This is a unusual situation. On one hand you knew that the rent was supposed to be $1145. What did you negotiate? If you really thought that the rent was supposed to be $995, and both you and the landlord signed, then you may be ok. The problem here is that if you knew, it would be a mutual mistake and the landlord could ask you to sign a new lease and pay the "correct" rent of $1145. But if you honestly thought that the rent was going to be $995 and they made the mistake, that is a mistake of the landlord only and they could be held to it.
The issue is if you truly knew.
The difference is $150 a month. That is quite a bit of money. Do you want to risk a fight with them and problems later. Maybe you can negotiate somewhere in the middle. The case turns on what you knew. But if you thought $995, then you can stick to your guns and hopefully stay at that rent until the lease expires. But don't expect any favors and if they might have been inclined to give you a break in the future, it definitely won't be happening now.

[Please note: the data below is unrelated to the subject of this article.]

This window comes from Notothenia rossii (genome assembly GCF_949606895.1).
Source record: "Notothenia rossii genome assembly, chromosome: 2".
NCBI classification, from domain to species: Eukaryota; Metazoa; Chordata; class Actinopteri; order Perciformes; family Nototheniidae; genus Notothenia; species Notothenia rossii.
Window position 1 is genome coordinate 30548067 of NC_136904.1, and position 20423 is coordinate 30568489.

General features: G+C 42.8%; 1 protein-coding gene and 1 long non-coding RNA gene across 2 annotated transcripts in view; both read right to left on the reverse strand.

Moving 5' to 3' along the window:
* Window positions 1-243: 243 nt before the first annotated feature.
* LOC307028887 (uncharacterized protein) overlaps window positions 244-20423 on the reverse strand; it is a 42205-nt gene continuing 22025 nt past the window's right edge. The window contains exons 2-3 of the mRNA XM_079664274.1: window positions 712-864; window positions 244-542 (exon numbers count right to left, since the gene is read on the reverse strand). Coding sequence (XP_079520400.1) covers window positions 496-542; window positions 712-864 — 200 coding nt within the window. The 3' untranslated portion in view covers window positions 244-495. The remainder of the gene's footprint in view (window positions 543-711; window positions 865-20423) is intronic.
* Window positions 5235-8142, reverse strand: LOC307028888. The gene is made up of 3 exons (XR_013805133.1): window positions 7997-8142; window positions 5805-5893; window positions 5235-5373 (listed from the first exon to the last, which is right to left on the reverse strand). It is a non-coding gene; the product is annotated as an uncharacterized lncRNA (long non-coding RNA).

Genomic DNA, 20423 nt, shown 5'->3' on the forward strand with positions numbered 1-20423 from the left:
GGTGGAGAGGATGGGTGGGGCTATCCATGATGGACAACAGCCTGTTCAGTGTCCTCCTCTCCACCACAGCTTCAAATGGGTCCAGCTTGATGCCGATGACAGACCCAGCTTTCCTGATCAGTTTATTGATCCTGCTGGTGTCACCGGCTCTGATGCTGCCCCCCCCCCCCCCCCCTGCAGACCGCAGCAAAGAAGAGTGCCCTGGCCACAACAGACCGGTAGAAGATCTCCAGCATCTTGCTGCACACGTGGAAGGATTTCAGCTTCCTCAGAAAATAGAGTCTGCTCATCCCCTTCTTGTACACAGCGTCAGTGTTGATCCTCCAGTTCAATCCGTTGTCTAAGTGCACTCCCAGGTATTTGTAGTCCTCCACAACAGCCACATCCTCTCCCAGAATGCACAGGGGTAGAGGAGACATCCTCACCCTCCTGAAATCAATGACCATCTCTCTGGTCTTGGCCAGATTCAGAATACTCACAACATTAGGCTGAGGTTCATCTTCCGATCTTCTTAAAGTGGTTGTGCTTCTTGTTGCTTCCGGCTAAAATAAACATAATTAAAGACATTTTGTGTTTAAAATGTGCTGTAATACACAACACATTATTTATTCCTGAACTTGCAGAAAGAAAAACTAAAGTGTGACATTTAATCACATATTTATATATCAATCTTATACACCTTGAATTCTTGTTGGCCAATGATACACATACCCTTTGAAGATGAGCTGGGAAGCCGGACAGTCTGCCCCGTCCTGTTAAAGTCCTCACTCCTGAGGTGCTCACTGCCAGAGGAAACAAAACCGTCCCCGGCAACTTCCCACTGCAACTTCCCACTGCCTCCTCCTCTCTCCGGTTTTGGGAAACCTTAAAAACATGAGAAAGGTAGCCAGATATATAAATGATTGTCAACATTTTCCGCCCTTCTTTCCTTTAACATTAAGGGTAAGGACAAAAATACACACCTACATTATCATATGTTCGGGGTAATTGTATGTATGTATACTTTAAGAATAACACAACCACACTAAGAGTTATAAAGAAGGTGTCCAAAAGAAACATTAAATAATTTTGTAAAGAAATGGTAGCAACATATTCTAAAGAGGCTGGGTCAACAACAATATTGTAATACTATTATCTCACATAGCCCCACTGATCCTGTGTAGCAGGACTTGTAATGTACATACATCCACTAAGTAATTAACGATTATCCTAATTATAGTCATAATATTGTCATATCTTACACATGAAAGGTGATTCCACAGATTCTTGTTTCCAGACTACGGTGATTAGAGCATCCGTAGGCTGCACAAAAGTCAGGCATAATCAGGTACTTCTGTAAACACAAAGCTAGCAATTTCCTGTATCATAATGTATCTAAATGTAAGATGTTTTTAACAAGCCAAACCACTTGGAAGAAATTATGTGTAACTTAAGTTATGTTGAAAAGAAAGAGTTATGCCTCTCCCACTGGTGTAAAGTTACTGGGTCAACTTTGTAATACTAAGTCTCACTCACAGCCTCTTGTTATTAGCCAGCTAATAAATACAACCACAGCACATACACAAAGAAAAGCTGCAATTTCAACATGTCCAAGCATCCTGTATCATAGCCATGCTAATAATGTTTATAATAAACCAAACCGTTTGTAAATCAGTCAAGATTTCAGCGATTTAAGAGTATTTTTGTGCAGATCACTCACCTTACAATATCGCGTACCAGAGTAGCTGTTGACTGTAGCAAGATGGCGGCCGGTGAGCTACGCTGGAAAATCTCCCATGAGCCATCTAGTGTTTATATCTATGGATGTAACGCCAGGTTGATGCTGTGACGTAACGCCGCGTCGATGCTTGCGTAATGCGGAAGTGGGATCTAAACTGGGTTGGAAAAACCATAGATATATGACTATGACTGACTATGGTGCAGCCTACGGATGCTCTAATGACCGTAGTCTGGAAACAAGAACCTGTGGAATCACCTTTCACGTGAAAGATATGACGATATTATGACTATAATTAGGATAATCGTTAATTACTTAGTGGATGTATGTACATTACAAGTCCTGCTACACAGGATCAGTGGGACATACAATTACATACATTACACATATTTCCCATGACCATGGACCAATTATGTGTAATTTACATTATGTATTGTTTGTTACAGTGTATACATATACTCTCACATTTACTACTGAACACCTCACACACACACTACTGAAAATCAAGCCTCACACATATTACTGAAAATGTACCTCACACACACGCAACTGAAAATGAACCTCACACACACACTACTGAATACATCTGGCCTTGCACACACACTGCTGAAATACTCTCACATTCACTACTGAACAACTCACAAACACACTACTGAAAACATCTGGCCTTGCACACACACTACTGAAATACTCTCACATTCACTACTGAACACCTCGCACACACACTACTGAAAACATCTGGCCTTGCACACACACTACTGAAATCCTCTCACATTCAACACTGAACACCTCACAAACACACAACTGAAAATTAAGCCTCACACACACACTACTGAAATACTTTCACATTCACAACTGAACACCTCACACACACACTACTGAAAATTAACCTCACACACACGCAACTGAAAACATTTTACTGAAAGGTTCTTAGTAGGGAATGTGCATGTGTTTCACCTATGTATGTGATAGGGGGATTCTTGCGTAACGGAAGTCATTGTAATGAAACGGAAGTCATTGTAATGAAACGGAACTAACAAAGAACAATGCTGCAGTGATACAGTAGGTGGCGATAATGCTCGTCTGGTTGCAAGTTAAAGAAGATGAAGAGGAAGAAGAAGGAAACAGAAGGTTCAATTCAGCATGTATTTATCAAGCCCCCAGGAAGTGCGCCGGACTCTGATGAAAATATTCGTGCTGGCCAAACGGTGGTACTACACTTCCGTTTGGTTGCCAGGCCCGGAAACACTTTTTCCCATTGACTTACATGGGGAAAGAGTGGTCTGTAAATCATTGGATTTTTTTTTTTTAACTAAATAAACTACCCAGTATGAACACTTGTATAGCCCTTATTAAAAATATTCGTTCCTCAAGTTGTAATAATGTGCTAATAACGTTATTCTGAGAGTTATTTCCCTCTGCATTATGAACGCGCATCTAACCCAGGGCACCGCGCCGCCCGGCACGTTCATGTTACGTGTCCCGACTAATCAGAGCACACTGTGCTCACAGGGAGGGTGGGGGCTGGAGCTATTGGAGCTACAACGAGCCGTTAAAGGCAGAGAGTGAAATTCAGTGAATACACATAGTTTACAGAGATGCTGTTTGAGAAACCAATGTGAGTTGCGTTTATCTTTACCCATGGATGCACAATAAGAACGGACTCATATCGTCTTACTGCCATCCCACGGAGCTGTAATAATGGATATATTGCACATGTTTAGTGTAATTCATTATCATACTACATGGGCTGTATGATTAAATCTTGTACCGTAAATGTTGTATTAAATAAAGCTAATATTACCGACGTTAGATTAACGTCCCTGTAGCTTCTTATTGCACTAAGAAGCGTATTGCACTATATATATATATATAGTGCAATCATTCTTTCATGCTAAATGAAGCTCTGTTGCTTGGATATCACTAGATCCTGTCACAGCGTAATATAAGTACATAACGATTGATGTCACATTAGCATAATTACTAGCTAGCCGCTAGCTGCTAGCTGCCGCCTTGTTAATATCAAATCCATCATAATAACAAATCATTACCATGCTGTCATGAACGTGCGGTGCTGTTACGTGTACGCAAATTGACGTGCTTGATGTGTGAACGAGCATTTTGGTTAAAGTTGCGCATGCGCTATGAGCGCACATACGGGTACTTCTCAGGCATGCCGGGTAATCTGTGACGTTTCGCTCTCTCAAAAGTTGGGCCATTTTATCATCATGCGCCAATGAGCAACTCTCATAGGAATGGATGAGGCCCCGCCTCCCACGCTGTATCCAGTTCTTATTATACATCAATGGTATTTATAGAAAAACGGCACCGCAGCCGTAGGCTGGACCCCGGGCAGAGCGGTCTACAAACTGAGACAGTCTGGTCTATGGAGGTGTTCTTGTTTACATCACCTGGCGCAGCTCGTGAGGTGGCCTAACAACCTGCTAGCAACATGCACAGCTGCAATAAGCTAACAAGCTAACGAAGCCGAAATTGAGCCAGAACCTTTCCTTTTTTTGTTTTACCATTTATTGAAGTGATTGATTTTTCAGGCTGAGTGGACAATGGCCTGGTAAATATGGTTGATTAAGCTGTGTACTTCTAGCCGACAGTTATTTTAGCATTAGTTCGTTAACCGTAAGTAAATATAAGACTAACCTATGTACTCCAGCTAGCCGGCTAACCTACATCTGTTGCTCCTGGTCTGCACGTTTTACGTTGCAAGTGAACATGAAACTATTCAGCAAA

This is general legal advice intended for informational purposes only and does not create and attorney/client relationship. If you wish further advice, please contact an attorney of your own choosing or you may contact me for further advice and make other arrangements including retaining my services.
Generally speaking, the property manager cannot change the lease unless you all agree. They may also be held to the amount stated in the lease agreement.
However, a court might allow the greater amount if that is what you knew you were supposed to pay and agreed to pay, on the grounds that there is a mutual mistake in the contract.
I would try and work something out with the property management company. Maybe enter into a new lease with the correct amount, and their agreement to waive any amounts claimed from the earlier months.